- Tuesday, July 22, 2008
“More like a preppy,” one of the guys said, reaching to flick Brady’s schoolbooks.
“You definitely don’t want to start with me,” Brady said, glaring and calling him the foulest name he could think of. The kid quickly backed off.
Brady knew he looked strange carrying schoolbooks. But the coach kept track.
The trailer park was the last stop on the route, and the yellow barge soon drifted in, crammed with suburbia’s finest: jocks, preppies, and nerds—every last one younger than Brady. No other self-respecting kid with a driver’s license rode the bus.
In a life of endless days of open-fly humiliation, this boarding ritual was the most painful. Brady took it upon himself to lead the group. They could hide behind him and each other, avoiding the squints and stares and held noses as they slowly made their way down the aisle looking, usually in vain, for someone to slide over far enough to allow one cheek on the seat for the ride to school.
“. . . brewery . . .”
“. . . smokehouse . . .”
“. . . B.O. . . .”
Brady neither looked nor waited. His daily goal was to find the most resolute rich kid and make him move. Today he stared down at the short-cropped blond hair of a boy who had been trying to hide a smile while pretending to study. Brady pressed his knee against him and growled, “Move in, frosh.”
“I’m a sophomore,” the kid huffed as he made room.
On the way home, Brady would ride the activities bus. There he would for sure be the only one of his type, but football earned him his place among the jocks, cheerleaders, thespians, and assorted club members. Wide-eyed at first, they seemed to have grudgingly accepted him, though they still clearly saw the trailer park as a novelty. One evening as he trudged from the bus, Brady had been sure everyone was watching. He turned quickly, only to be proven right, and felt face-slapped. At least the trailer park was the first stop at the end of the day.
First Community Church
Reverend Thomas Carey knew he would not be getting the job when the head of the pastoral search committee—a youngish man with thick, dark hair—dismissed the others and asked Grace Carey if she wouldn’t mind waiting for her husband in the car.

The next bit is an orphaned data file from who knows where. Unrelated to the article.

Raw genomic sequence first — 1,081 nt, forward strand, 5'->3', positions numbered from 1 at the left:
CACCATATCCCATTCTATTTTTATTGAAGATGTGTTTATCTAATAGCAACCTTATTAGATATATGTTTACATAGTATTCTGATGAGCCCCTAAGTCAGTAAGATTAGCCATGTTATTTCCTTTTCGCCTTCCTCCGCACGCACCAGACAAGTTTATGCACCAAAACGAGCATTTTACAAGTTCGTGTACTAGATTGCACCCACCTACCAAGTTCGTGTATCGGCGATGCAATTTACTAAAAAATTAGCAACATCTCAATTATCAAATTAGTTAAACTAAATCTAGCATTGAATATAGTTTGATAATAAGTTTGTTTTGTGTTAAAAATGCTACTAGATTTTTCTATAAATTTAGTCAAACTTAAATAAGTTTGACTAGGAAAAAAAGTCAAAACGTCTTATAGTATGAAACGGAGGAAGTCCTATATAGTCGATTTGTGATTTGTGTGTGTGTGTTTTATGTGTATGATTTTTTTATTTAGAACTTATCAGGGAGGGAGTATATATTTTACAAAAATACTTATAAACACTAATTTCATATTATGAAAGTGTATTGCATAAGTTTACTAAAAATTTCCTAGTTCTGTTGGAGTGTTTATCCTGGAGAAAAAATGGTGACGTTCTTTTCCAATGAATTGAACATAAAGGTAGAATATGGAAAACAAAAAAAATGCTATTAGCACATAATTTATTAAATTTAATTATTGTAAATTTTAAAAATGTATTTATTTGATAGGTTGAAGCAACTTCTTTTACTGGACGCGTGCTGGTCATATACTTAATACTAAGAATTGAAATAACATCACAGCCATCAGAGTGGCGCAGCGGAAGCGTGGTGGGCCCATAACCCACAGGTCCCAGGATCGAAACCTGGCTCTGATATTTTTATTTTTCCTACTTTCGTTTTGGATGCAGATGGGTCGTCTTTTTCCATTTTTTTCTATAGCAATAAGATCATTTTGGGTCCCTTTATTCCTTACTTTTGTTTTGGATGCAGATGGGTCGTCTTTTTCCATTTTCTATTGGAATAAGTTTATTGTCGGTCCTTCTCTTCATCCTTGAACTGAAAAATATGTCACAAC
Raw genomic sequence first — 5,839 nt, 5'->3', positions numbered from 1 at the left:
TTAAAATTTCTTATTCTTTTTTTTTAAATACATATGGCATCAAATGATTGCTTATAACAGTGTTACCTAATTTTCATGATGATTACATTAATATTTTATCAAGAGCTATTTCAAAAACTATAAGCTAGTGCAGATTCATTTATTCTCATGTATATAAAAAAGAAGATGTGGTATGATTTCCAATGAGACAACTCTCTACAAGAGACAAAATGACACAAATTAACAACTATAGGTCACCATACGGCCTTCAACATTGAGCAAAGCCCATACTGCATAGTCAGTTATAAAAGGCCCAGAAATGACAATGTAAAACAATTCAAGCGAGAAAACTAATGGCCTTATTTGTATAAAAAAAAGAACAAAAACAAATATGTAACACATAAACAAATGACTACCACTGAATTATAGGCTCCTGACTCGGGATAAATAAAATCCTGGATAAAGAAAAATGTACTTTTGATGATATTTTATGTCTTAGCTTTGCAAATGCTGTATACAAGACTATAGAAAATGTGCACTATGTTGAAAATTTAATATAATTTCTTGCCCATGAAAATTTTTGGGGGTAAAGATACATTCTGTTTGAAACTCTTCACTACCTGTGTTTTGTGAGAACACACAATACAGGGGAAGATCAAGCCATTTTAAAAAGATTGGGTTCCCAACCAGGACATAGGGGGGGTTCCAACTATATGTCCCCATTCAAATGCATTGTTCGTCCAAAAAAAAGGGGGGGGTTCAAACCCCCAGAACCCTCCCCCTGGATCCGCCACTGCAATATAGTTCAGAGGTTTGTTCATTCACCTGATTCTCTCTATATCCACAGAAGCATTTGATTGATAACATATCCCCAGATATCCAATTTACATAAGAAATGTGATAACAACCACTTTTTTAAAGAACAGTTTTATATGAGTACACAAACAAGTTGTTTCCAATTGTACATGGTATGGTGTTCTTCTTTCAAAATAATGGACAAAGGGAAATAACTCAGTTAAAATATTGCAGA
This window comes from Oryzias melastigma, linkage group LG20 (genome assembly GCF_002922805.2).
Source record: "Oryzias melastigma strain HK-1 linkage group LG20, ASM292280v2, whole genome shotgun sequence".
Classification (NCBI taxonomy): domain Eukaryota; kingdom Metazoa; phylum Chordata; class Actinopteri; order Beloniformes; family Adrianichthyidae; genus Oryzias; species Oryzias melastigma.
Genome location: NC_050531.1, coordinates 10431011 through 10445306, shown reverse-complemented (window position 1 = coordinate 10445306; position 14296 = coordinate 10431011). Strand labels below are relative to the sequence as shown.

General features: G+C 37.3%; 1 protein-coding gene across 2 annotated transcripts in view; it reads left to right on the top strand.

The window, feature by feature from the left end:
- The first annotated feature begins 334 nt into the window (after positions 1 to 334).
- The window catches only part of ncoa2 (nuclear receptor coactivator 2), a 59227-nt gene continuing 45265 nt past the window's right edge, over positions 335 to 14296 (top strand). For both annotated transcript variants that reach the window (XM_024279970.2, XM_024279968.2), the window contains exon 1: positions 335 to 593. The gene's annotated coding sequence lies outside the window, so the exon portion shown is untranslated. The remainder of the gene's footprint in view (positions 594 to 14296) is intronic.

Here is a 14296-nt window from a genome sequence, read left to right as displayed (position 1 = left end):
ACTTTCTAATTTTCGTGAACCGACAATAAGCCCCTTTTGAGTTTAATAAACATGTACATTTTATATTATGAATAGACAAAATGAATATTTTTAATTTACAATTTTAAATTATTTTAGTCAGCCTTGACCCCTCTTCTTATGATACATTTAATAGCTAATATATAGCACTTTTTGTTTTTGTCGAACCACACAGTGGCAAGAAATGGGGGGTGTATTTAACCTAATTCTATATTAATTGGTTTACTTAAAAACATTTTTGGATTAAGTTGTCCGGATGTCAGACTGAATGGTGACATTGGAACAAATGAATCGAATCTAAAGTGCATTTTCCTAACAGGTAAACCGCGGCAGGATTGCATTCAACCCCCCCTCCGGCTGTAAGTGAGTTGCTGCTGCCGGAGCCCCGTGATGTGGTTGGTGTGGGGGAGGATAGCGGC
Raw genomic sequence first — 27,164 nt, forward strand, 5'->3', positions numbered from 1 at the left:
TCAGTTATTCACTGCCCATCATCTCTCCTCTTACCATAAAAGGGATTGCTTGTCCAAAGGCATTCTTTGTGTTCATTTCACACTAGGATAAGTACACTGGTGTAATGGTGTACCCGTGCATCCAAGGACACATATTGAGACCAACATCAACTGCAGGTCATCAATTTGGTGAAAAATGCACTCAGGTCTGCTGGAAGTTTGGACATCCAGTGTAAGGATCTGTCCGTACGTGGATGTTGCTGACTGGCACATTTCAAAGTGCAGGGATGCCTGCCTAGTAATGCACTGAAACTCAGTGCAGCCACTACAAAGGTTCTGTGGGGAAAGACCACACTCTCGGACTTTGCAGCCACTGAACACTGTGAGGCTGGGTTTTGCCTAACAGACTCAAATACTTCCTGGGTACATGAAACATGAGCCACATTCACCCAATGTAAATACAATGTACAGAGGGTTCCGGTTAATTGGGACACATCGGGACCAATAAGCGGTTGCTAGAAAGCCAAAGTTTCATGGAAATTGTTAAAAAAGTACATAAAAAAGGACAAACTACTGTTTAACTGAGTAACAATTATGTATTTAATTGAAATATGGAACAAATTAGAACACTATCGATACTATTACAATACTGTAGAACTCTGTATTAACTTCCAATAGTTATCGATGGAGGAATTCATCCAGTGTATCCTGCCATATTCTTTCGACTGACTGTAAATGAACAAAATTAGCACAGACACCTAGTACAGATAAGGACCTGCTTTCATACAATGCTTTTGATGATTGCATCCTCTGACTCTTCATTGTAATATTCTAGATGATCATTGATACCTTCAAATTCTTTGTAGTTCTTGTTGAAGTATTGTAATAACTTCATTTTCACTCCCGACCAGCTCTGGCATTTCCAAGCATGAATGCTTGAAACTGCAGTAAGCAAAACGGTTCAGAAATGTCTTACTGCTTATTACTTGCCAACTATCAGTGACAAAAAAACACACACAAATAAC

“Oh, not at all,” she said, but Thomas interrupted.
“Anything you say to me, you can say to her.”
The man put a hand on Thomas’s shoulder and spoke softly. “Of course, you’re free to share anything you wish with your spouse, Reverend, but why don’t you decide after you hear me out?”
Grace assured Thomas it was all right and retreated from the sanctuary.
“You tell her everything?” the man said.
“Of course. She’s my—”
“She knows we saw you at your request, not ours, and that we didn’t feel you warranted a visit to hear you preach?”
Thomas Carey pressed his lips together. Then, “I appreciate your meeting with us today.”
The committee chairman pointed to a pew and leaned against another as Thomas sat. “I need to do you a favor and be frank with you, Reverend. I can tell you right now this is not going to go your way. In fact, we’re not going to bother with a vote.”
“That doesn’t sound fair.”
“Please,” Dark Hair said. “I know these people, and if I may be blunt, you rank last on the list of six we’ve already interviewed.”
“Shouldn’t you poll the others on their—?”
“I’m sorry, but you have a three-year Bible college diploma, no real degree, no seminary training. You’re, what, in your midforties?”
“I’m forty-six, yes.”
“Sir, I’ve got to tell you, I’m not surprised that your résumé consists of eight churches in twenty-two years—the largest fewer than 150 members. Have you ever asked yourself why?”
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